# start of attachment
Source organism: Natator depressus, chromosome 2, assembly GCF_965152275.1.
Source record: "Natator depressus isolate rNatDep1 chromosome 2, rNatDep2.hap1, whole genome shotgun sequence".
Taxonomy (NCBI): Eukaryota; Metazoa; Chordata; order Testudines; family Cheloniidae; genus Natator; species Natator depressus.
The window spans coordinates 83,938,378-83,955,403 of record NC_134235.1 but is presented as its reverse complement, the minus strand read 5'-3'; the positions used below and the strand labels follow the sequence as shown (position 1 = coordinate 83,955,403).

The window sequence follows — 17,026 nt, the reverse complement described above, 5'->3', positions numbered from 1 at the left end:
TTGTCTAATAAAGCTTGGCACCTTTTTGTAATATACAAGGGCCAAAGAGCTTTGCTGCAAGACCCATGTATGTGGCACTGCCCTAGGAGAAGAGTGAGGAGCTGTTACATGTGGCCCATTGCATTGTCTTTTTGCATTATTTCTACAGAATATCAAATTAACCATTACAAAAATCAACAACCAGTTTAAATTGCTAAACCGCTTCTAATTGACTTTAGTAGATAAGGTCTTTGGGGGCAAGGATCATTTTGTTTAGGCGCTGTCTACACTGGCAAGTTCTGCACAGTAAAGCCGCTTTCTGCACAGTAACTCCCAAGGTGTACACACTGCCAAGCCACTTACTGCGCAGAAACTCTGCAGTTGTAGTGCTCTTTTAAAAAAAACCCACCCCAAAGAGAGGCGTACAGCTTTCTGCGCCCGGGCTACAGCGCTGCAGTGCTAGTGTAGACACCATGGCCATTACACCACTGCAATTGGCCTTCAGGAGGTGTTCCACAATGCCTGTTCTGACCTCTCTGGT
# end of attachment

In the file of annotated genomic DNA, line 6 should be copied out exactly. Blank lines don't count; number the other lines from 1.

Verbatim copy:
TTGTCTAATAAAGCTTGGCACCTTTTTGTAATATACAAGGGCCAAAGAGCTTTGCTGCAAGACCCATGTATGTGGCACTGCCCTAGGAGAAGAGTGAGGAGCTGTTACATGTGGCCCATTGCATTGTCTTTTTGCATTATTTCTACAGAATATCAAATTAACCATTACAAAAATCAACAACCAGTTTAAATTGCTAAACCGCTTCTAATTGACTTTAGTAGATAAGGTCTTTGGGGGCAAGGATCATTTTGTTTAGGCGCTGTCTACACTGGCAAGTTCTGCACAGTAAAGCCGCTTTCTGCACAGTAACTCCCAAGGTGTACACACTGCCAAGCCACTTACTGCGCAGAAACTCTGCAGTTGTAGTGCTCTTTTAAAAAAAACCCACCCCAAAGAGAGGCGTACAGCTTTCTGCGCCCGGGCTACAGCGCTGCAGTGCTAGTGTAGACACCATGGCCATTACACCACTGCAATTGGCCTTCAGGAGGTGTTCCACAATGCCTGTTCTGACCTCTCTGGT